Legislative leaders condemn Superior Court order placing confirmation of Cooper’s cabinet on hold

Legislative leaders condemn Superior Court order placing confirmation of Cooper’s cabinet on hold

Larry Hall did not attend Wednesday’s confirmation hearing following the court order.

A N.C. Senate confirmation hearing was postponed Wednesday morning after a court order restraining the Senate from holding hearings to confirm Gov. Roy Cooper’s cabinet nominees.

Larry Hall, the former Democratic N.C. House member tapped by Cooper to head the Department of Military and Veteran Affairs, chose not attend the meeting at which he was to be vetted.

After a short, defiant statement condemning the Superior Court order, the meeting was adjourned.

“The attempt by three judges to stop today’s proceedings is unprecedented in state history,” said Sen. Wesley Meredith (R-Cumberland), chairman of the committee. “Never before has a judge told the representatives elected by the citizens that they cannot hold a committee meeting as allowed by the constitution.”

Meredith vowed that the hearings would proceed.

“Make no mistake,” Meredith said. “The General Assembly will meet to review the qualifications of Gov. Cooper’s cabinet nominees as allowed by the constitution. And we are going to get answers to questions regarding their qualifications, potential conflicts of interest and willingness to obey the law.”

At issue is a new system for vetting gubernatorial appointments put in place late last year after Cooper, a Democrat, defeated Republican Gov. Pat McCrory in November’s election. The Republican majority in the General Assembly held a special legislative session wherein they stripped Cooper of many of the powers and prerogatives McCrory had enjoyed – including the ability to appoint cabinet members without approval by the Senate.

GOP legislators say the power to review Cooper’s cabinet nominations comes from the state constitution – it just hasn’t been used previously and they declined to use it under McCrory. Cooper disagrees, saying that a lawsuit between McCrory and the legislature established the governor’s ability to make appointments without interference from the General Assembly.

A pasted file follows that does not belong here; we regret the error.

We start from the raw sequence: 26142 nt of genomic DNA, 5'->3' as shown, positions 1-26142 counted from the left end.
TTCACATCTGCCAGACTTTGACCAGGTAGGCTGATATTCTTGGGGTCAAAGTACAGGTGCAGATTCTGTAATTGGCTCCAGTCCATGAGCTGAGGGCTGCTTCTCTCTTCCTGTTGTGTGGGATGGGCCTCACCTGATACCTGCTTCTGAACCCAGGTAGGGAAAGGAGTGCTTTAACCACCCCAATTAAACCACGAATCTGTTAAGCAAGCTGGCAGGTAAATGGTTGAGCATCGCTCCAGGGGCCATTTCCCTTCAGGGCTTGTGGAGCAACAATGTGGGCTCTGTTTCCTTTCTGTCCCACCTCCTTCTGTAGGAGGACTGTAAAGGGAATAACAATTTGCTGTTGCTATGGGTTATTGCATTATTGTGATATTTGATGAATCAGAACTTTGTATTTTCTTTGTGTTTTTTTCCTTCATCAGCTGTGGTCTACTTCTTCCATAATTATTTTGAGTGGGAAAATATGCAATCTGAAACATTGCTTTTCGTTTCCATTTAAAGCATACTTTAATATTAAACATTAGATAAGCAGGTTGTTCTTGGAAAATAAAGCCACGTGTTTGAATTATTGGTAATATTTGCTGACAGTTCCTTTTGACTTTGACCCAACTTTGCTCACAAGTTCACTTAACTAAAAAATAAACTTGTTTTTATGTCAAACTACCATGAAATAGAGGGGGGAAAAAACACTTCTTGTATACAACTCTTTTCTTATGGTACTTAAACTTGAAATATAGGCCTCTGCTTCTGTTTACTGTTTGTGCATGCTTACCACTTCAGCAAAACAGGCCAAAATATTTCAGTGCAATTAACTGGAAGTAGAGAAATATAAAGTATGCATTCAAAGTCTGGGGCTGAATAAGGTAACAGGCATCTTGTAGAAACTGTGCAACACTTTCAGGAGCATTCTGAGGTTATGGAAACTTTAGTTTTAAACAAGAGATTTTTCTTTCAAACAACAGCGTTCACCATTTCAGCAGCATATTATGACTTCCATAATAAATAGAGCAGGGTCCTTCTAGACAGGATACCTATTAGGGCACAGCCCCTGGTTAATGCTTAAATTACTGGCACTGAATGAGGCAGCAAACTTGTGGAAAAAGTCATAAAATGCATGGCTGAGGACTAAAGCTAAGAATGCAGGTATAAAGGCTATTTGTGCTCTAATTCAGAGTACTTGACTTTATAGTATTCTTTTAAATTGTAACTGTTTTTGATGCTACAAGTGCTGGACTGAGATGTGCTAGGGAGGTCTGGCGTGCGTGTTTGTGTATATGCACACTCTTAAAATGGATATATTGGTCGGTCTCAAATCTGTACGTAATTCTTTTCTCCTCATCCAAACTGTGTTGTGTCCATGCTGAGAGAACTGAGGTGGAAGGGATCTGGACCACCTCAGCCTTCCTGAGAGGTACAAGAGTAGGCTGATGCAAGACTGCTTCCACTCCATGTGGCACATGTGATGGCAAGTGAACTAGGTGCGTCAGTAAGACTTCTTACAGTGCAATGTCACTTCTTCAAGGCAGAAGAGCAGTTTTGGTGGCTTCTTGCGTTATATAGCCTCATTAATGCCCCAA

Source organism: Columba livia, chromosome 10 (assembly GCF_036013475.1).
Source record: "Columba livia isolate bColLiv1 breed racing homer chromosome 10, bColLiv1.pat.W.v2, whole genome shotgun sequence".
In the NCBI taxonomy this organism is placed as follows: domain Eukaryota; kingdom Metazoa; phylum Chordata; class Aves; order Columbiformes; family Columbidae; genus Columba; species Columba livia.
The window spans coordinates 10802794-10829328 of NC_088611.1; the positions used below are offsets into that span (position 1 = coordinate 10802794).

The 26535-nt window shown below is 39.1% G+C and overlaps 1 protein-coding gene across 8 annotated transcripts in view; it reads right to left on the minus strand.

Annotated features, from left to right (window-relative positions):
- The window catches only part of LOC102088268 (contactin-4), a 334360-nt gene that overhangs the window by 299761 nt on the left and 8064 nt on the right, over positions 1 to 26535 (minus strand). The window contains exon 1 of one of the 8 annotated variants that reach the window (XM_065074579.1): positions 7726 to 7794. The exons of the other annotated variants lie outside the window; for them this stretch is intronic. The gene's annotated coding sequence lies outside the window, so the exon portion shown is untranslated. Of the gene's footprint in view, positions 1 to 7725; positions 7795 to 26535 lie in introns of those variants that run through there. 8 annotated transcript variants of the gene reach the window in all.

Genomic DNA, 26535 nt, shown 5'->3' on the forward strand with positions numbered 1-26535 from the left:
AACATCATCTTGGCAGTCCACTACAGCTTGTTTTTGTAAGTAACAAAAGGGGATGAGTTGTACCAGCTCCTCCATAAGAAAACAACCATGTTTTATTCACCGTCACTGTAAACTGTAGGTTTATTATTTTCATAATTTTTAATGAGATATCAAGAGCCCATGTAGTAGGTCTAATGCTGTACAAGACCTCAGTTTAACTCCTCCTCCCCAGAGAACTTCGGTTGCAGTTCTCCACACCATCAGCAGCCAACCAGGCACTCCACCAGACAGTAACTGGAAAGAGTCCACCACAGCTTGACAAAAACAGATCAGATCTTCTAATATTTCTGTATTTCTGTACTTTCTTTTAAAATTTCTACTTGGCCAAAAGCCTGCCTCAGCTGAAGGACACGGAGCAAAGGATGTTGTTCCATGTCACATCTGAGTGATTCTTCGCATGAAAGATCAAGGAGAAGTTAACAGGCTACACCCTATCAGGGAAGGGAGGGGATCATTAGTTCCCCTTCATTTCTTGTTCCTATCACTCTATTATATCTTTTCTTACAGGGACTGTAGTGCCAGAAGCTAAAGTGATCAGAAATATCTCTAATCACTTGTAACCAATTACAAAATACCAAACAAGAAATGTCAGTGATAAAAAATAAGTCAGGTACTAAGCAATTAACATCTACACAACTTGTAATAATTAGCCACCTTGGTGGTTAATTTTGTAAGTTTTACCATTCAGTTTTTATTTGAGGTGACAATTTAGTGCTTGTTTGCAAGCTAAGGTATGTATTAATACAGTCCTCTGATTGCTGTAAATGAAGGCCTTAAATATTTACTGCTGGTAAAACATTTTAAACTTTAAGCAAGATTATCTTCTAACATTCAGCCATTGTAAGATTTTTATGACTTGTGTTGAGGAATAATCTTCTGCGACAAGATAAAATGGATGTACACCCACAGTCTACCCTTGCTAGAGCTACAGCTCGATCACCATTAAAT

Sen. Floyd McKissick (D-Durham) attended the committee meeting Wednesday – though he said afterward that according to the court order, it should never have been called to order.

“It’s a charade, it’s foolish, it’s nonsense,” McKissick said of the meeting. “They should respect an order of this court that says that House Bill 17, as it is today with Section 3, does not allow this meeting to occur.”

McKissick said his Republican colleagues were not even respecting the process they themselves set up.

“The governor has not even recommended and nominated these people officially through this process,” McKissick said. “He has until May 15 to do so. Until he were to submit those names, they really shouldn’t even be conducting meetings. They arbitrarily decided to do it anyway. But they are restrained under this court order from holding any of these meetings to enforce the operative provisions of House Bill 17 relating to this nomination process.”

McKissick also objected to language in a statement from Senate President Pro Tempore Phil Berger and House Speaker Tim Moore in which they said of the judges, “Their decision to legislate from the bench will have profound consequences, and they should immediately reconvene their panel and reverse their order.”

McKissick said the language was “a veiled threat.”

“I think it’s improper,” McKissick said. “They’re the ones who set up this process with the three judge panel. I have to have confidence in these judges. When they make these decisions, whether we like them or not, they have to be respected.”

Cooper defended the ruling and criticized legislative leaders in a statement Wednesday.

“We need to put these partisan confirmation games behind us and get on with repealing HB2, raising teacher pay and getting better jobs for North Carolinians,” Cooper said. “The court is absolutely correct in their decision and should not be intimidated by threats from legislative leaders.”